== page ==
The Police broke up at the heigth of their succes. That's what we all want to do, no? Fact was that the members were fed up with the hassle of being rockstars, touring and most important couldn't stand each other anymore. So what to do with a lot of money and time on your hands. Leave for the exotic isle? No way, in Strange Things Happen drummer Stewart Copeland takes us on his journey trough music and life.
Divided into short sections, not in chronological order, Copeland travels back to Lebanon where he spends much of his youth as the son of a CIA spy. His father also happened to be a trumpet player in the Glen Miller band. Copeland started to play drums early on and knew from the start that they would be part of his life from then on. Throughout the book we get first hand insights in the countless projects and travels he has been involved in.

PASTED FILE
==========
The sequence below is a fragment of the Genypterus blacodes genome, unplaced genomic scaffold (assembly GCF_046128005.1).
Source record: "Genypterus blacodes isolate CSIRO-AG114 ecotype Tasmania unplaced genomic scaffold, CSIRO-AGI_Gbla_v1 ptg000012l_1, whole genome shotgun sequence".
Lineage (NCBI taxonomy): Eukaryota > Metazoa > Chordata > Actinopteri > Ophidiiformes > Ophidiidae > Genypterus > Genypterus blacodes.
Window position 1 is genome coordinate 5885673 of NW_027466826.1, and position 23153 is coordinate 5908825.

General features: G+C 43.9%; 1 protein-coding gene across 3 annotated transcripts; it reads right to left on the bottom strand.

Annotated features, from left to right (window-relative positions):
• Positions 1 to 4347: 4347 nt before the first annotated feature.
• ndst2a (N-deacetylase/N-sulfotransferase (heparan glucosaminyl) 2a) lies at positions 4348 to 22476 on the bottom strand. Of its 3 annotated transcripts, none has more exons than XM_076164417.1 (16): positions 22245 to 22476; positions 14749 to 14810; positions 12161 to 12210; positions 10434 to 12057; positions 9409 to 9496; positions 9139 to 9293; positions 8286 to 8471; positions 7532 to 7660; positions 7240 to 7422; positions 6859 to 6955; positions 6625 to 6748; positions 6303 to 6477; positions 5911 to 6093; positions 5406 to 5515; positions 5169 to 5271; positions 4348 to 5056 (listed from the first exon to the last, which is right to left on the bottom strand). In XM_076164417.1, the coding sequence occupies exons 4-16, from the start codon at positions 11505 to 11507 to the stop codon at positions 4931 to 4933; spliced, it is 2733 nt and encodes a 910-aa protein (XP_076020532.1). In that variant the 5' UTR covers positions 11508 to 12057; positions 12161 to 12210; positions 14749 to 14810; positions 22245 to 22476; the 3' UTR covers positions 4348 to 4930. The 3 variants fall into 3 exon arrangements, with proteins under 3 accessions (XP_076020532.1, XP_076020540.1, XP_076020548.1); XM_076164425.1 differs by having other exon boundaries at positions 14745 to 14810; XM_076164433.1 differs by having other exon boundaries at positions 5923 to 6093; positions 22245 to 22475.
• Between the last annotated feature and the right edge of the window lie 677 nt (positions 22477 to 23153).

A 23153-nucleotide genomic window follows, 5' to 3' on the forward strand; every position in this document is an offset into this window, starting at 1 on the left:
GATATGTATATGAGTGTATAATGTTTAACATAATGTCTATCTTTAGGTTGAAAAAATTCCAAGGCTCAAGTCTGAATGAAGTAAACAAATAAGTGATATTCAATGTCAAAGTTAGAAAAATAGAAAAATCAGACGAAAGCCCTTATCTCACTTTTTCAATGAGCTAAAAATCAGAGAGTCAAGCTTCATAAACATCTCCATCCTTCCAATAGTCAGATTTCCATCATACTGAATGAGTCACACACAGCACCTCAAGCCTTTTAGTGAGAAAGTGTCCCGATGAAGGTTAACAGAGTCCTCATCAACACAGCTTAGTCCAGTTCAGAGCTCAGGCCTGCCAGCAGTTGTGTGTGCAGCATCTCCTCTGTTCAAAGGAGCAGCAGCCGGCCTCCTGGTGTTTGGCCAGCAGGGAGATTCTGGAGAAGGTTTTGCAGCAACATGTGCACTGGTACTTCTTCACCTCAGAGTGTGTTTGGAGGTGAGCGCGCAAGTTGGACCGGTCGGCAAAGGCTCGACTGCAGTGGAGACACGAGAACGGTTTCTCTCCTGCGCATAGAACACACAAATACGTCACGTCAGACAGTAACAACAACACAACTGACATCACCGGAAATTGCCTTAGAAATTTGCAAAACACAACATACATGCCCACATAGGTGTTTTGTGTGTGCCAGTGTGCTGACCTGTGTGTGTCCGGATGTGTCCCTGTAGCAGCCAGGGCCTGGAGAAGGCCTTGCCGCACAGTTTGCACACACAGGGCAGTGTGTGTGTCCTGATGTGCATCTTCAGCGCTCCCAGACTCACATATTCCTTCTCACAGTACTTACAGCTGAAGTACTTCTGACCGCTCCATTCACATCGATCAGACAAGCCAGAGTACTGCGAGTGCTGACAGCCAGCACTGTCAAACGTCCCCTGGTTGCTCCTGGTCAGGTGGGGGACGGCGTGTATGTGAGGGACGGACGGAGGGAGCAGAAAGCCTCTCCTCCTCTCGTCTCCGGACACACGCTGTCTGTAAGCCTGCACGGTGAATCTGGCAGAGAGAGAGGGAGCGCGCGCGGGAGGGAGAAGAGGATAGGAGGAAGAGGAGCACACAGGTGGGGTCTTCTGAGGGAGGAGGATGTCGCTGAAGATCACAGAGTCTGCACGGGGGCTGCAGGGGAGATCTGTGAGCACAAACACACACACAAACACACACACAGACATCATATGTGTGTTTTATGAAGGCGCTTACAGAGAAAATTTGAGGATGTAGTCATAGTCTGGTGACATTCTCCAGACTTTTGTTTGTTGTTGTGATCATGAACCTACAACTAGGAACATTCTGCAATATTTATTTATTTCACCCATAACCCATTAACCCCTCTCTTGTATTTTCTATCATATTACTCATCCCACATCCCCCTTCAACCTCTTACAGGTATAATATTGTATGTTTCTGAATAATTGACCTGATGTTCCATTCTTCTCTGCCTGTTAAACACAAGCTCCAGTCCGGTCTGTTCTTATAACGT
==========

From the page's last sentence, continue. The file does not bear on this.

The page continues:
What about a journey to Africa to jam with Pygmies and Masai? Next there's his career in film scoring leaving his kit behind only to pick them up teaming with bass players Stanley Clarke or Les Claypool. Masters in their own right. He gets invited to Italy for different projects and finally catch up with Sumner and Summers to play with his band of bands. Tensions are running high again.
Strange Things Happen is a fun read by one of the most influential players on the drums of the last 50 years. My copy looked liked it was an old book from the seventies: no great design or fancy paper. But don't let that scare you. Content rules.